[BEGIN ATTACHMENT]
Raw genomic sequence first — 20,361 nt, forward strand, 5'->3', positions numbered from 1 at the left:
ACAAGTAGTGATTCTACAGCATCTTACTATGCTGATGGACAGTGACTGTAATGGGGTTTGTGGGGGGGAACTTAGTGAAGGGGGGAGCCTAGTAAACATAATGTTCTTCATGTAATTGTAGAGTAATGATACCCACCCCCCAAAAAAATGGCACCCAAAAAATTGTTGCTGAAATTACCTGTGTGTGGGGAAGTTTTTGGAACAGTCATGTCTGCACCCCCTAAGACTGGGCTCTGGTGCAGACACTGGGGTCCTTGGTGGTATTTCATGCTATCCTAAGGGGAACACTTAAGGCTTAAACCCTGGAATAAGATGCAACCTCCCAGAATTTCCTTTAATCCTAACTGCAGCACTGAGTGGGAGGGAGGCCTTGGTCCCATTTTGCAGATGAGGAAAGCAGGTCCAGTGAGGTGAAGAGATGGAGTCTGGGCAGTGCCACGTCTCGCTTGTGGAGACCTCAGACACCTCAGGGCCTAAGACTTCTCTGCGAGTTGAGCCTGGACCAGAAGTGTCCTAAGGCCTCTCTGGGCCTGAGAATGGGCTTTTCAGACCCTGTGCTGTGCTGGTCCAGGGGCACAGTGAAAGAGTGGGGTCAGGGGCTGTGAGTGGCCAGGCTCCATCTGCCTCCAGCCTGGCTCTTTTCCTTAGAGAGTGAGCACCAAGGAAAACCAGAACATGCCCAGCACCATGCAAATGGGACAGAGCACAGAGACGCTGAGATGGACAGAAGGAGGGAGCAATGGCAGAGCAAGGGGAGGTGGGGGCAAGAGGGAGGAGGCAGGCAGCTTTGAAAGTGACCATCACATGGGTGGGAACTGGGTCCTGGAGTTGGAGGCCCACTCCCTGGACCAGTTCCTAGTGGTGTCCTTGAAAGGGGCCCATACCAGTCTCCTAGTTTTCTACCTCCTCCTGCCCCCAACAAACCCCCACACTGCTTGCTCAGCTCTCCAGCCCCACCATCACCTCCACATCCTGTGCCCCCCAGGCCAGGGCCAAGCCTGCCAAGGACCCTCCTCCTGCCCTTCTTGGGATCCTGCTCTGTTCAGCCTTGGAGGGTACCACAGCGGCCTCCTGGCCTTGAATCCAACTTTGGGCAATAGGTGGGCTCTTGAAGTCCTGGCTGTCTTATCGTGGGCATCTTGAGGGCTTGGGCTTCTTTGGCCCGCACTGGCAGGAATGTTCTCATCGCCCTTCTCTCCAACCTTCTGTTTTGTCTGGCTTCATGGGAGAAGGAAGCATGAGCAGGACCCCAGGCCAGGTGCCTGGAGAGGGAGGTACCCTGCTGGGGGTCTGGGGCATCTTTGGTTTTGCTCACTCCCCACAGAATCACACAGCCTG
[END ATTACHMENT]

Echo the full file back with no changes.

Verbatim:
Raw genomic sequence first — 20,361 nt, forward strand, 5'->3', positions numbered from 1 at the left:
ACAAGTAGTGATTCTACAGCATCTTACTATGCTGATGGACAGTGACTGTAATGGGGTTTGTGGGGGGGAACTTAGTGAAGGGGGGAGCCTAGTAAACATAATGTTCTTCATGTAATTGTAGAGTAATGATACCCACCCCCCAAAAAAATGGCACCCAAAAAATTGTTGCTGAAATTACCTGTGTGTGGGGAAGTTTTTGGAACAGTCATGTCTGCACCCCCTAAGACTGGGCTCTGGTGCAGACACTGGGGTCCTTGGTGGTATTTCATGCTATCCTAAGGGGAACACTTAAGGCTTAAACCCTGGAATAAGATGCAACCTCCCAGAATTTCCTTTAATCCTAACTGCAGCACTGAGTGGGAGGGAGGCCTTGGTCCCATTTTGCAGATGAGGAAAGCAGGTCCAGTGAGGTGAAGAGATGGAGTCTGGGCAGTGCCACGTCTCGCTTGTGGAGACCTCAGACACCTCAGGGCCTAAGACTTCTCTGCGAGTTGAGCCTGGACCAGAAGTGTCCTAAGGCCTCTCTGGGCCTGAGAATGGGCTTTTCAGACCCTGTGCTGTGCTGGTCCAGGGGCACAGTGAAAGAGTGGGGTCAGGGGCTGTGAGTGGCCAGGCTCCATCTGCCTCCAGCCTGGCTCTTTTCCTTAGAGAGTGAGCACCAAGGAAAACCAGAACATGCCCAGCACCATGCAAATGGGACAGAGCACAGAGACGCTGAGATGGACAGAAGGAGGGAGCAATGGCAGAGCAAGGGGAGGTGGGGGCAAGAGGGAGGAGGCAGGCAGCTTTGAAAGTGACCATCACATGGGTGGGAACTGGGTCCTGGAGTTGGAGGCCCACTCCCTGGACCAGTTCCTAGTGGTGTCCTTGAAAGGGGCCCATACCAGTCTCCTAGTTTTCTACCTCCTCCTGCCCCCAACAAACCCCCACACTGCTTGCTCAGCTCTCCAGCCCCACCATCACCTCCACATCCTGTGCCCCCCAGGCCAGGGCCAAGCCTGCCAAGGACCCTCCTCCTGCCCTTCTTGGGATCCTGCTCTGTTCAGCCTTGGAGGGTACCACAGCGGCCTCCTGGCCTTGAATCCAACTTTGGGCAATAGGTGGGCTCTTGAAGTCCTGGCTGTCTTATCGTGGGCATCTTGAGGGCTTGGGCTTCTTTGGCCCGCACTGGCAGGAATGTTCTCATCGCCCTTCTCTCCAACCTTCTGTTTTGTCTGGCTTCATGGGAGAAGGAAGCATGAGCAGGACCCCAGGCCAGGTGCCTGGAGAGGGAGGTACCCTGCTGGGGGTCTGGGGCATCTTTGGTTTTGCTCACTCCCCACAGAATCACACAGCCTG